You've been experiencing severe back pain and weakness in your right leg. Your doctor orders a spinal MRI to help determine the cause. The radiology report diagnoses cancer.
Would you rather read the detailed medical report right away at home or wait until your doctor was available to explain the test results, diagnosis and treatment options?
This scenario was part of a study at Wake Forest Baptist Medical Center designed to determine if patients wanted online access to radiology test results and, if so, how quickly.
The pilot study, published in the April 2 issue of the Journal of the American College of Radiology, showed that about half the participants preferred immediate access and about a third preferred access within three days, even in the face of very serious findings written in complex medical language and the knowledge that their doctor might not be available to discuss the results with them right away.
"Our study showed that even though the participants didn't completely understand the medical terminology, they wanted to be able to read the detailed report as soon as possible," said Annette Johnson, M.D., associate professor of radiology at Wake Forest Baptist and principal investigator of the study.
"One of the primary tenets in the drive to improve the quality of medical care is that services need to be delivered in ways that directly meet patients' needs and preferences," she said. "While current medical practice requires that radiologic test results go to the patient indirectly, usually verbally via the referring physician, this practice can potentially create delays, increase patient anxiety and compromise communications between patients and doctors."
An emerging trend in health care is establishing secure online systems that allow patients to access electronic health records. Multiple studies suggest that patients increasingly want to obtain information directly and be involved in making medical decisions. And research shows that this type of increased patient engagement has been associated with improved health outcomes and patient well-being.
In the Wake Forest Baptist study, 53 adult outpatients from the hospital's imaging center completed researcher-administered electronic questionnaires. Participants were presented with three simulated clinical scenarios and asked to answer questions based on what they thought they would do in each case.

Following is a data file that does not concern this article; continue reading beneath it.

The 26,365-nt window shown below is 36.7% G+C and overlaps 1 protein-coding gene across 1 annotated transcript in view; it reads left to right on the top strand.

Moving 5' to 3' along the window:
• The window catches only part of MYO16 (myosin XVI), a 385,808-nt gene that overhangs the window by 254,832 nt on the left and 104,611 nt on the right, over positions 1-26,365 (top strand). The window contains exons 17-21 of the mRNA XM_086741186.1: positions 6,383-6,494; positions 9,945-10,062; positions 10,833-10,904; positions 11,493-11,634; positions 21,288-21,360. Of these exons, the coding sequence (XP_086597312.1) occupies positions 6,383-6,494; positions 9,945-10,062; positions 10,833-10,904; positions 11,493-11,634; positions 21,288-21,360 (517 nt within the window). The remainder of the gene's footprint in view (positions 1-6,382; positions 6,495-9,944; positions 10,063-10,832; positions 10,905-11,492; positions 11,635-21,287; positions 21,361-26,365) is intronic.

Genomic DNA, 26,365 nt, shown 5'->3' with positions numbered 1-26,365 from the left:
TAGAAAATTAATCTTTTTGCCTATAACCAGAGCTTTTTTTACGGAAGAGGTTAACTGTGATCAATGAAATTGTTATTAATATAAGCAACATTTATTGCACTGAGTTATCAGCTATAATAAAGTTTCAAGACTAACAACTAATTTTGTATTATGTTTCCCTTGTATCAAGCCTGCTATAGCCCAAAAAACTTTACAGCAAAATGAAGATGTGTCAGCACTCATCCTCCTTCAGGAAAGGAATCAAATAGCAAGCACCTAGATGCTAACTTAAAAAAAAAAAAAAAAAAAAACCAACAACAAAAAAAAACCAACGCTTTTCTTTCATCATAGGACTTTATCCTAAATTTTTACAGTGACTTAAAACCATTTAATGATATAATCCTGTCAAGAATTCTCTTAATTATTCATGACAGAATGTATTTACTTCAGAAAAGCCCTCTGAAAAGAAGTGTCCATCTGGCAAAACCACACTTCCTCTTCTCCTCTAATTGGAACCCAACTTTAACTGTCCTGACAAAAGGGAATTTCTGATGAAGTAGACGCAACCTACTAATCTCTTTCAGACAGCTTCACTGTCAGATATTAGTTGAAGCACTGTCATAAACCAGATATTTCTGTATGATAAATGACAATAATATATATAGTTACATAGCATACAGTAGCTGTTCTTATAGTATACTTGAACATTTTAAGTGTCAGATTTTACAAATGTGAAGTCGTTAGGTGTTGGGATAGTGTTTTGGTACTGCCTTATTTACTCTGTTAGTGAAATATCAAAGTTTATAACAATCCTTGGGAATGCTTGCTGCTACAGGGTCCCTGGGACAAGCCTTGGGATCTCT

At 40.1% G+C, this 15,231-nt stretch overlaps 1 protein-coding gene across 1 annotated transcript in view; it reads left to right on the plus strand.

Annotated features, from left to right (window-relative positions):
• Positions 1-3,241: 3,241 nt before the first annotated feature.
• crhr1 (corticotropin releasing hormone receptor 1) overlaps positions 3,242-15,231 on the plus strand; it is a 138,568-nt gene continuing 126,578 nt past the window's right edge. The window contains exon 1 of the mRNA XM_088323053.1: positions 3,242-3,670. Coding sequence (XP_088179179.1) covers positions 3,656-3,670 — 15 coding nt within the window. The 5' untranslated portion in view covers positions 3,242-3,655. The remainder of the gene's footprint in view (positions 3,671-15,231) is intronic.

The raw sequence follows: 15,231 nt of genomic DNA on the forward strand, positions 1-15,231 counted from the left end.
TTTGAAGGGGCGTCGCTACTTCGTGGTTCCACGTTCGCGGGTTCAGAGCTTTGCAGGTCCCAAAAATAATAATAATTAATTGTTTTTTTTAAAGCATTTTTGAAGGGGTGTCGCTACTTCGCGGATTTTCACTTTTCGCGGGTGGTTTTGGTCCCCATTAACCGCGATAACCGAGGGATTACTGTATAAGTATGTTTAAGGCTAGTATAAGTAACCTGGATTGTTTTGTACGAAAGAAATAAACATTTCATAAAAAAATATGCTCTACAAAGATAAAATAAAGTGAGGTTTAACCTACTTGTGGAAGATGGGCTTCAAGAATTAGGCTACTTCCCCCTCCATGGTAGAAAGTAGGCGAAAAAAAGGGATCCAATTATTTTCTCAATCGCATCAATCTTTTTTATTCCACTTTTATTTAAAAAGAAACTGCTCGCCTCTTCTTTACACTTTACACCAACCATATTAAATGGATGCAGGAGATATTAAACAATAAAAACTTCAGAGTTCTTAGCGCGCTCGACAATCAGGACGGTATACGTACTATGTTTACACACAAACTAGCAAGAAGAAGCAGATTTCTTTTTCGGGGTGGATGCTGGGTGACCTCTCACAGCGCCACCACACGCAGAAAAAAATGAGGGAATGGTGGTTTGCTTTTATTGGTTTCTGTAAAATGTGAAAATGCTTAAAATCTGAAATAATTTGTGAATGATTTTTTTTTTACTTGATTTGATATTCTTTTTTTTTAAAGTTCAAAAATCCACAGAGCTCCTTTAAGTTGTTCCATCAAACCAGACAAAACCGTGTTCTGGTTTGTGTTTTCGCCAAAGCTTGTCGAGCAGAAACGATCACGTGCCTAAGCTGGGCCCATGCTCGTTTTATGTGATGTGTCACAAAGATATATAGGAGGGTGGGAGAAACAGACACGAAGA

The three scenarios were: a patient suffering from headaches whose head CT showed a normal-appearing brain but some sinusitis; a patient experiencing double vision whose brain MRI showed multiple brain lesions from an unknown cause, possibly multiple sclerosis or vasculitis; and the patient with back pain and right leg weakness whose MRI showed cancer compressing spinal nerves. In addition, the participants were asked about their preferred timing for online access to reports, communication methods, educational resources and alternative formats.
Eighty-one percent of the participants said they likely would use an online portal to access radiologic test results if such a system were available. Forty-three percent said they preferred the online portal over any other method of notification, including a phone call from a nurse or a physician, a mailed letter explaining the results, an email explaining the results or a return visit with their doctor.
For each of the three scenarios, immediate access was the most preferred option, and more than 80 percent of the participants wanted online access within three days. Preferences for timing did not vary significantly across the three scenarios or by participant's age or gender, according to the study findings.
Although the participants strongly preferred the online approach, doctors do have concerns about patients being able to understand test results, which could lead to increased anxiety, Johnson said.
"Doctors have been trained to be protective of their patients and don't want to hurt them in any way," Johnson said. "However, many patients want their detailed medical information and as doctors we can't be overly fearful of what will happen if we provide it for them."
Very few hospitals in the United States currently offer their patients online access to radiology reports and the "wait" time is typically a week or more, Johnson said. Wake Forest Baptist is in the process of developing a secure patient-access web portal that will have a three-day turnaround time when it is launched this fall.
Explore further: Doctors are cautious, patients enthusiastic about sharing medical notes